Edgar Allan Poe

Happy Birthday to the Man Who Tortured Fortunato SO!


I’ll never forget my six or seven year old self digesting all the Edgar Allan Poe stories with a mix of fear and gusto since unrivaled. I was mad to finish every single story. And I did so in the cover of darkness, as all good horrorshow stories should be consumed. The Tell-Tale Heart, Murders in the Rue Morgue, The Masque of the Red Death, and all the rest. Rue Morgue (considered the first modern detective story), I must confess, made me a bit giddy with laughter. I died to know how the murders could be happening…and was so delighted by the outcome, I forgot to be scared.

Poe had an interesting style. Most times I felt less scared than intrigued by his ability to come up with his ideas. BUT…The Cask of Amontillado completely unhinged me. I swear to baby Jesus, I imagined Fortunato’s whispers long after he would have been dead in his prison. When I read, ‘I forced the last stone into its position; I plastered it up’ I know a little piece of myself died in that sealed up wall, alongside Fortunato. That was my first full-body freakout gooseflesh moment of supreme horror. It has stayed with me these 40-odd years. Sure, I’ve been scared many times when reading horror…but there’s nothing like the first time, the first time you hold your breath and pray like hell you aren’t inexplicably brought into the world of the story your reading. The first time you realize, after several moments of supreme terror, that you will somehow be okay. The first time you see that last stone being put into place in your mind’s eye and you realize there’s a man on the other side of that wall in that cold dark wet place who’s going to sit there jingling his bells until the moment his last breath is sighed. Jesus! The horror!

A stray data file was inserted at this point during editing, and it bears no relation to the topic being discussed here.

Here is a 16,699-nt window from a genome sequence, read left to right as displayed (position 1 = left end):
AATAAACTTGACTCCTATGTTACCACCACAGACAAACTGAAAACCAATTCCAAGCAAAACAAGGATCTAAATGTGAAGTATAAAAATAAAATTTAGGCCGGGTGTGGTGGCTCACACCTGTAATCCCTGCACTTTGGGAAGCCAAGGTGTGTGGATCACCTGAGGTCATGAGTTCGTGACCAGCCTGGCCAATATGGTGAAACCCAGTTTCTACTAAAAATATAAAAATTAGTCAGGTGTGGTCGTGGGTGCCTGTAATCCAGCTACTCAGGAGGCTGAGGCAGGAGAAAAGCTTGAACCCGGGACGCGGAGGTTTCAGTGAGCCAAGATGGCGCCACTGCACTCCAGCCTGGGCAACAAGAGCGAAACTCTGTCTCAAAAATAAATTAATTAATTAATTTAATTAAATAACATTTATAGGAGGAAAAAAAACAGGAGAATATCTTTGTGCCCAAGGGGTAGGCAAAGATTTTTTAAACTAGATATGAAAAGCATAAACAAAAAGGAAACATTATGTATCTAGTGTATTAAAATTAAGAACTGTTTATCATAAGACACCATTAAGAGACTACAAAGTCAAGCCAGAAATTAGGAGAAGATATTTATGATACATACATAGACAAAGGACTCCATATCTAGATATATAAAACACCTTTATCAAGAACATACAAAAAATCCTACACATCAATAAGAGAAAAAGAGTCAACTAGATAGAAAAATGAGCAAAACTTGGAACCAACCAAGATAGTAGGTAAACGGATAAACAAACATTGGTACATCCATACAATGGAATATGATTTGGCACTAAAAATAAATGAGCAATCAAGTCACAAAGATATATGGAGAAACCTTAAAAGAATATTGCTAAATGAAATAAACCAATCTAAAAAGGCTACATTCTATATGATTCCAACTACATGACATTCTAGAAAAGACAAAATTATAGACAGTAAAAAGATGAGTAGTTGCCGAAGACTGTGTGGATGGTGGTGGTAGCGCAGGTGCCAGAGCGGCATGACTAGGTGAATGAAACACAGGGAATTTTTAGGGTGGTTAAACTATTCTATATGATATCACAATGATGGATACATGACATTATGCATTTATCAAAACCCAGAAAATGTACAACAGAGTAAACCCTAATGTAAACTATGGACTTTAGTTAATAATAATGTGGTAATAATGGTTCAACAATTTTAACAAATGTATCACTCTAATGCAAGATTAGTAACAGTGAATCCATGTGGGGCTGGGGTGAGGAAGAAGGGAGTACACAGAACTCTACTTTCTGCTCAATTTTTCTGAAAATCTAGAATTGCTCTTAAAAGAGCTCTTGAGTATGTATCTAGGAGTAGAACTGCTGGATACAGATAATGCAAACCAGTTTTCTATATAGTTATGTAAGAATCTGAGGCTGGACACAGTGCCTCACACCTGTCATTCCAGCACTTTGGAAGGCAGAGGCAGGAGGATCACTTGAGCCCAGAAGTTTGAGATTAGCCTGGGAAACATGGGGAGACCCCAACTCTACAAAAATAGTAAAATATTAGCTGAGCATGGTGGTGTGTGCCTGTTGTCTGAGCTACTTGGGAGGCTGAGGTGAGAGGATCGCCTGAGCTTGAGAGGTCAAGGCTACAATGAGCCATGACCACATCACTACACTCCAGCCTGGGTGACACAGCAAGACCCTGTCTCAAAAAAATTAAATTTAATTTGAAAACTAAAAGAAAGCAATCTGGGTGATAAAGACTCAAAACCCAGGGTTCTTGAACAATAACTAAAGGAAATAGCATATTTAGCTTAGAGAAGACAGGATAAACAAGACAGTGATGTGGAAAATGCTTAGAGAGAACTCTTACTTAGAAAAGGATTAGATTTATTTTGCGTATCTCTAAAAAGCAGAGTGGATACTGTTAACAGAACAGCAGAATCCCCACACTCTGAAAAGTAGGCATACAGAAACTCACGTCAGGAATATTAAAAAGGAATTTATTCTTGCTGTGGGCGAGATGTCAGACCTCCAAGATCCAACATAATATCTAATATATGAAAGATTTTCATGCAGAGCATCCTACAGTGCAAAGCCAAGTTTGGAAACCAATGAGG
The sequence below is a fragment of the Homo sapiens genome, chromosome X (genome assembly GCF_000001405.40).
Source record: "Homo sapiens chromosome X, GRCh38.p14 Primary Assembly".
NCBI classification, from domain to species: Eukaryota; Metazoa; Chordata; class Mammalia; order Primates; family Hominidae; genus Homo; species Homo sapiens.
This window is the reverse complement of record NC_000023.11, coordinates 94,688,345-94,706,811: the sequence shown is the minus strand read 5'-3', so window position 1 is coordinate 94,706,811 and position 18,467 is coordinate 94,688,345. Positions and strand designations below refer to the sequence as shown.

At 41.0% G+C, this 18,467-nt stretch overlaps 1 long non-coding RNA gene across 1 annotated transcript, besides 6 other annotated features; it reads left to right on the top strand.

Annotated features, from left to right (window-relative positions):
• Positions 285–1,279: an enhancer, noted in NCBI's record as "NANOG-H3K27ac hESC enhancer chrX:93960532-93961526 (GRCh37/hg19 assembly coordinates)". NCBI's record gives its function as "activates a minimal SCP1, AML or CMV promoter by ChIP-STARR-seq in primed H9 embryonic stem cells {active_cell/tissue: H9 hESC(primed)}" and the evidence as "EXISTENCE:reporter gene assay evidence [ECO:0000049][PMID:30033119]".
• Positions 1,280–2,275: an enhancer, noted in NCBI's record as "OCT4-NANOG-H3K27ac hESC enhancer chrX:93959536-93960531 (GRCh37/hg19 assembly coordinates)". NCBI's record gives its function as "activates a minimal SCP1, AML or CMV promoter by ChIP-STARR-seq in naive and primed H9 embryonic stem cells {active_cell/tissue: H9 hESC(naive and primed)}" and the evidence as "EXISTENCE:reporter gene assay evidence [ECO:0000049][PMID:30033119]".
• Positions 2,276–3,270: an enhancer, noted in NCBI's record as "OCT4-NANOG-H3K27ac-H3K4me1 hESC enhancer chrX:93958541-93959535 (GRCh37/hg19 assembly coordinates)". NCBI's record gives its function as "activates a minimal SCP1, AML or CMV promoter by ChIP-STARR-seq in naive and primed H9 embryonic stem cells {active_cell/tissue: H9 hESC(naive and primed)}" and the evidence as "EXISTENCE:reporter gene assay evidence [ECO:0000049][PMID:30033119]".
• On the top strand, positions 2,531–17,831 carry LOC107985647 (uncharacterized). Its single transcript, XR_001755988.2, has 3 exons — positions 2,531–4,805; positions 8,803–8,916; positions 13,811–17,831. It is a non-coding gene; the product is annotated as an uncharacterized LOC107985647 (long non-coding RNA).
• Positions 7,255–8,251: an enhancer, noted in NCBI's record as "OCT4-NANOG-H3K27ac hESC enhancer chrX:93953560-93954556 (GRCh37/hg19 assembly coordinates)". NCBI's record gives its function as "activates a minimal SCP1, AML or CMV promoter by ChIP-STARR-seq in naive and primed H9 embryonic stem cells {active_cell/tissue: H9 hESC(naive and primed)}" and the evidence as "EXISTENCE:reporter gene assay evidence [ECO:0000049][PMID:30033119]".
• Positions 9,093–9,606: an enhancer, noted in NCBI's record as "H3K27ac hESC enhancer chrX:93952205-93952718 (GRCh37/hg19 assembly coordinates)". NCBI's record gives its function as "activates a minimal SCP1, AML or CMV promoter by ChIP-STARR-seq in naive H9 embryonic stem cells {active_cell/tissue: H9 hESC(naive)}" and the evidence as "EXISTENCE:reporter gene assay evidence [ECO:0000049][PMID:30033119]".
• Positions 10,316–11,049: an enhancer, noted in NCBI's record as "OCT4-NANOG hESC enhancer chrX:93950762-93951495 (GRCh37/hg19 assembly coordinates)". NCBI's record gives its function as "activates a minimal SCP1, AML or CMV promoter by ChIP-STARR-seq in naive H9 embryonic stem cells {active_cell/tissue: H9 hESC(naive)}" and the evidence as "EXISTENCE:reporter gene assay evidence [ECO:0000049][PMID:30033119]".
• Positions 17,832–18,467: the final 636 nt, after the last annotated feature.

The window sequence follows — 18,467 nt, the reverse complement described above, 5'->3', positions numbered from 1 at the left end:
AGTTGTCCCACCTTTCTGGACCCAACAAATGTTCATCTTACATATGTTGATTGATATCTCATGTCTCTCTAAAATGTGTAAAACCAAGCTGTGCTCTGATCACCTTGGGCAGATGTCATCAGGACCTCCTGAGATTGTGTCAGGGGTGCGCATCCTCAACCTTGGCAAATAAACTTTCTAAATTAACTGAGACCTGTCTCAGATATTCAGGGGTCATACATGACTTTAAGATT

SO, yeah. Today is that bastard’s birthday. Thanks for the scares, Mr. Poe. Thanks for the humour, and the poetry, and the rest. Not looking too shabby for a man of 207.


Do yourself a favour…click on the link below:

Read The Cask of Amontillado in its entirety at Gutenberg Library